The resulting exhibition will be the most valuable this year in London, in financial terms. This is reflected in government indemnity to the National Gallery in 2011/12 (the figure includes loans for all temporary exhibitions, as well as loans displayed with the permanent collection). Total indemnity is £3.3 billion, up from £1.8 billion last year. The £1.5 billion increase cannot be equated simply to the Leonardo loans, but it does indicate the scale of the value of the exhibition.

Along with delight at the success of the Leonardo loan requests, there remain concerns about the risk to fragile works. Martin Kemp, Britain’s leading Leonardo specialist, told us: “Some paintings, such as the Portrait of Cecilia Gallerani, have in the past been lent on slender pretexts, apparently for financial gain—although the National Gallery exhibition justifies such major loans.” But he added: “I am worried by the loan of the Louvre’s The Virgin of the Rocks, which is not in good condition, and the apparent willingness of the National Gallery to reciprocate by lending The Leonardo Cartoon to the Louvre. I was told a few years ago that even moving it to another exhibition space in London was unthinkable.”

What is certain is that the show, which can accommodate nearly 300,000 visitors, will be a sell-out. For art lovers and scholars, it represents a once-in-a-lifetime opportunity to see so many of Leonardo’s paintings together.

The Virgin and Child (Madonna Litta), 1490-92, State Hermitage Museum, St Petersburg

The painting was bought by the Hermitage in 1865 from the Litta family in Milan. Since the second world war, it has been lent to Paris (1962), Moscow (1962), Madrid/Milan (1990) and Rome/Venice (2003-04). Having been transferred from panel onto canvas, it was last conserved in 1953.

In return for the Leonardo, the National Gallery is lending Crivelli’s The Annunciation, with Saint Emidius, 1486, which will be shown from 12 November to 5 February 2012.

The Virgin and Child will be displayed in London as an autograph work by Leonardo, following the views of Hermitage curator Tatiana Kustodieva. Other specialists believe that it is partly the work of an assistant.

Portrait of a Woman (La Belle Ferronnière),

1492-94, Louvre, Paris

La Belle Ferronnière was acquired by the Louvre in 1793. It was lent for the first time last October, when it went to the Grand Palais in Paris for the “France 1500” exhibition. The National Gallery has close links with the Louvre, and the loan will be the first time that the painting has gone abroad.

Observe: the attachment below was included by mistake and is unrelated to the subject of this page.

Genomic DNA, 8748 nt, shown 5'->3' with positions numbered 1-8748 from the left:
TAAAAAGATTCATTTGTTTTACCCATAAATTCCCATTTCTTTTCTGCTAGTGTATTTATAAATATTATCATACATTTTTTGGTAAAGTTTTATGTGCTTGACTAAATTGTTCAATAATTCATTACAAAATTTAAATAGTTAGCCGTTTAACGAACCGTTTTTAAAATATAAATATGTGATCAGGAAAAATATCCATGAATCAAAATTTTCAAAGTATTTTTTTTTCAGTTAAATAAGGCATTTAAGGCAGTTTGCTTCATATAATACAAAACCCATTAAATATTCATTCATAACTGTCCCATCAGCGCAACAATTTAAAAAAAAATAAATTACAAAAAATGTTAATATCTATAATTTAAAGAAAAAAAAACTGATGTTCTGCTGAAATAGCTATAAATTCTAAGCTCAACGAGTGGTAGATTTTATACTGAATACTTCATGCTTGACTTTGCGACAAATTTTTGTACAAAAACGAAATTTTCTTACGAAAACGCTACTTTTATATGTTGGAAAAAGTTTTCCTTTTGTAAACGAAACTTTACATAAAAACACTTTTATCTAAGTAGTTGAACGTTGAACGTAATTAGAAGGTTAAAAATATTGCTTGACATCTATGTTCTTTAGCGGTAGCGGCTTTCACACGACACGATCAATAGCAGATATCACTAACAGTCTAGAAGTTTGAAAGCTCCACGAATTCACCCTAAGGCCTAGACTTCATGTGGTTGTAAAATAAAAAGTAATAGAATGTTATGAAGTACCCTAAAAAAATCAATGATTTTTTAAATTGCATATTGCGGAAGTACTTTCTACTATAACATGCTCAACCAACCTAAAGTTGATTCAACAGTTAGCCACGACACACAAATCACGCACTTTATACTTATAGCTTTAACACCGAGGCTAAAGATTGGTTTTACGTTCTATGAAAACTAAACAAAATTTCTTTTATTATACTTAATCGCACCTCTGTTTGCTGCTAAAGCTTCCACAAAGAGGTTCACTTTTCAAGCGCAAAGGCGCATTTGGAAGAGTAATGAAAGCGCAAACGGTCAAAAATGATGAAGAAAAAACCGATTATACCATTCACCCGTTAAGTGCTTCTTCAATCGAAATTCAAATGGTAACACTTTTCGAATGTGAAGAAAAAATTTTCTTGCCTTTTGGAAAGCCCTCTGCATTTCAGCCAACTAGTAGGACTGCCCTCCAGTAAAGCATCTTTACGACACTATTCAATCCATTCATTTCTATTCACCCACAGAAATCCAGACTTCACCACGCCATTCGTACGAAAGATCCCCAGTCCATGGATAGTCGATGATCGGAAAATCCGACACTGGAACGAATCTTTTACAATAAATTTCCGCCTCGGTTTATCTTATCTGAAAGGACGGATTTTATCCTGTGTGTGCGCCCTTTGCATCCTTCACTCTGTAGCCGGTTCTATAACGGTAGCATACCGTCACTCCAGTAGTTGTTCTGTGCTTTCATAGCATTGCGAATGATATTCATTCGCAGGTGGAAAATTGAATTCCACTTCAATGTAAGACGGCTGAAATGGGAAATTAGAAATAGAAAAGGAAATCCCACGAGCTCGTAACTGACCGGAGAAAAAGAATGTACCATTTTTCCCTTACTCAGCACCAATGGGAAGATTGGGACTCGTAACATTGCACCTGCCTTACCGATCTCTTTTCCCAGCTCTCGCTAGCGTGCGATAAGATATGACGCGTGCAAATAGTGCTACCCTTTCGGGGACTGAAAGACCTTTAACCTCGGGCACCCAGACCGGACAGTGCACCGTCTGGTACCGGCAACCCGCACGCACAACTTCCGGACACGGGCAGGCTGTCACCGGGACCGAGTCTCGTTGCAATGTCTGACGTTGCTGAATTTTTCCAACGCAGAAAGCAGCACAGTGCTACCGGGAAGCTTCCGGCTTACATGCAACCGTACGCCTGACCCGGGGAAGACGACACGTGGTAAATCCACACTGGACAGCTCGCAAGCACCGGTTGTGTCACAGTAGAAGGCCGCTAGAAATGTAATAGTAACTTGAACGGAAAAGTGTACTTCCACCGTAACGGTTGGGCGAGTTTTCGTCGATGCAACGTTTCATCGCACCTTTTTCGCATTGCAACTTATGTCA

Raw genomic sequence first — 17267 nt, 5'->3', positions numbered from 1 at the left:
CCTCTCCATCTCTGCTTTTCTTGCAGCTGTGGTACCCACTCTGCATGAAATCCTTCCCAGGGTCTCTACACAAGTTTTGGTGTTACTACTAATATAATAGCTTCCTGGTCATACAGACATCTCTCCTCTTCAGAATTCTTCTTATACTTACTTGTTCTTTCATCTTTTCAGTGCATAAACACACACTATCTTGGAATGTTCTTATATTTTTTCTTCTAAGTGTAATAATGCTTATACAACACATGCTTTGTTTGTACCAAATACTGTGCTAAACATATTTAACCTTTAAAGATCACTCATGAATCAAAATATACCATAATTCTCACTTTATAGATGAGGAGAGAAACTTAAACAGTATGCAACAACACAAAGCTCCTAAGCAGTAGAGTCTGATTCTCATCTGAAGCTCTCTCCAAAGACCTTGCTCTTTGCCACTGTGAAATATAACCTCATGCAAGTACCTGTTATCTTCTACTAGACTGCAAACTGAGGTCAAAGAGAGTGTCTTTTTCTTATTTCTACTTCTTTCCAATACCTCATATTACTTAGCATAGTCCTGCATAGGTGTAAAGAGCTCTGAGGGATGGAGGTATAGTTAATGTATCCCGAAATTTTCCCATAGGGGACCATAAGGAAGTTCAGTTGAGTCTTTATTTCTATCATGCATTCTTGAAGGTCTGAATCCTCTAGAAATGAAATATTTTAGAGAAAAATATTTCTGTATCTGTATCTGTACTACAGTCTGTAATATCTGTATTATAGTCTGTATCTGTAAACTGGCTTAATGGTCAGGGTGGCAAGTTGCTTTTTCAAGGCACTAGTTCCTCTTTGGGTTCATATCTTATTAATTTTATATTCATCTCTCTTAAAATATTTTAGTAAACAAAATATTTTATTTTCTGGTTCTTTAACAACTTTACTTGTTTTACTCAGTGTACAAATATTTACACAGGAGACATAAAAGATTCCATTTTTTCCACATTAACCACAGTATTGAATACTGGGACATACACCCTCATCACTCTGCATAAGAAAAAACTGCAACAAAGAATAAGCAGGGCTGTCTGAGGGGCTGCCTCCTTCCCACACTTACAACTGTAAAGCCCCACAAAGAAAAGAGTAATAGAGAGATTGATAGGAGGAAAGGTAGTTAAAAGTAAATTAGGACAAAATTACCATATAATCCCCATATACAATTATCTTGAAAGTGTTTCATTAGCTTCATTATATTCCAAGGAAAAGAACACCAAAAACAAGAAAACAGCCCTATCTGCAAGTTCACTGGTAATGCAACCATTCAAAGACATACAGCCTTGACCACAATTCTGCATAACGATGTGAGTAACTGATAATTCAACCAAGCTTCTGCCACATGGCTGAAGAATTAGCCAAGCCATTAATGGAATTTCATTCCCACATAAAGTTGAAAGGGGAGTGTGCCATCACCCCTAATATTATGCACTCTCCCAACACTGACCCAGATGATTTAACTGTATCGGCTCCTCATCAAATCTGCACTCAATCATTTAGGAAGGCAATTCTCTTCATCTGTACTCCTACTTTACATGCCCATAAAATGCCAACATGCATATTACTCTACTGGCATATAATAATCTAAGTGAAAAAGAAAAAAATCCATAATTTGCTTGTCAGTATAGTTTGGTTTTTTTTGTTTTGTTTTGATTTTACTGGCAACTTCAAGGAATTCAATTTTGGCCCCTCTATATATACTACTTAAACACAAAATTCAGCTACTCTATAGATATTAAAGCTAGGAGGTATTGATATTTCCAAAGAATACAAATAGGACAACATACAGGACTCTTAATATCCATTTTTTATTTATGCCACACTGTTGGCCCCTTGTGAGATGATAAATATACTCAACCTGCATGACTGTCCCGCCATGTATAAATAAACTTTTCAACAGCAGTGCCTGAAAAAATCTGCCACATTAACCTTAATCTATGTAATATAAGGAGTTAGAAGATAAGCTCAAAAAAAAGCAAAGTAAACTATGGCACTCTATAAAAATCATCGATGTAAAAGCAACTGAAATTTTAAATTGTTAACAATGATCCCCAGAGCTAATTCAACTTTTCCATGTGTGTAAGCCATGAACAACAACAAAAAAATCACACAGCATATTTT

Syson believes the portrait probably depicts Lucrezia Crivelli, who succeeded Gallerani as Sforza’s mistress. Minor restoration, including removal of old varnish, was undertaken in 1952.

St Jerome, 1488-90, Pinacoteca Vaticana,

Vatican City

St Jerome has been lent in recent years to New York (1983), Tokyo (1993), Bonn (1998), New York (2003), Florence (2006) and Atlanta/Los Angeles (2009-10). Syson and his colleague Rachel Billinge have researched the underdrawing, concluding that the picture was painted in the late 1480s, not the early part of the decade, as previously assumed.

The unfinished painting was last conserved just before the 1993 Tokyo exhibition (the boards had been vulnerable to splitting).

Madonna of the Yarnwinder, 1501 and later,

10th Duke of Buccleuch and Buccleuch Living Heritage Trust

The Buccleuch painting was lent to the 1939 Leonardo retrospective in Milan and remained stuck in Italy during the war, but was recovered

in 1945. It was stolen from the family seat, Drumlanrig Castle, south of Glasgow, on

27 August 2003 but was recovered in October 2007. Since January 2008, it has been on long-term loan to the National Gallery of Scotland.

Syson believes the work was started by Leonardo, who painted the figures and the foreground rocks. An unidentified, possibly Florentine artist finished the painting, perhaps after Leonardo’s death in 1519.

Another version, known as the Lansdowne Madonna, is accepted by some scholars as the prime version. Now owned by a New York private collector, it was shown earlier this year at the Art Institute of Chicago and has just been sent to Florence for a detailed examination.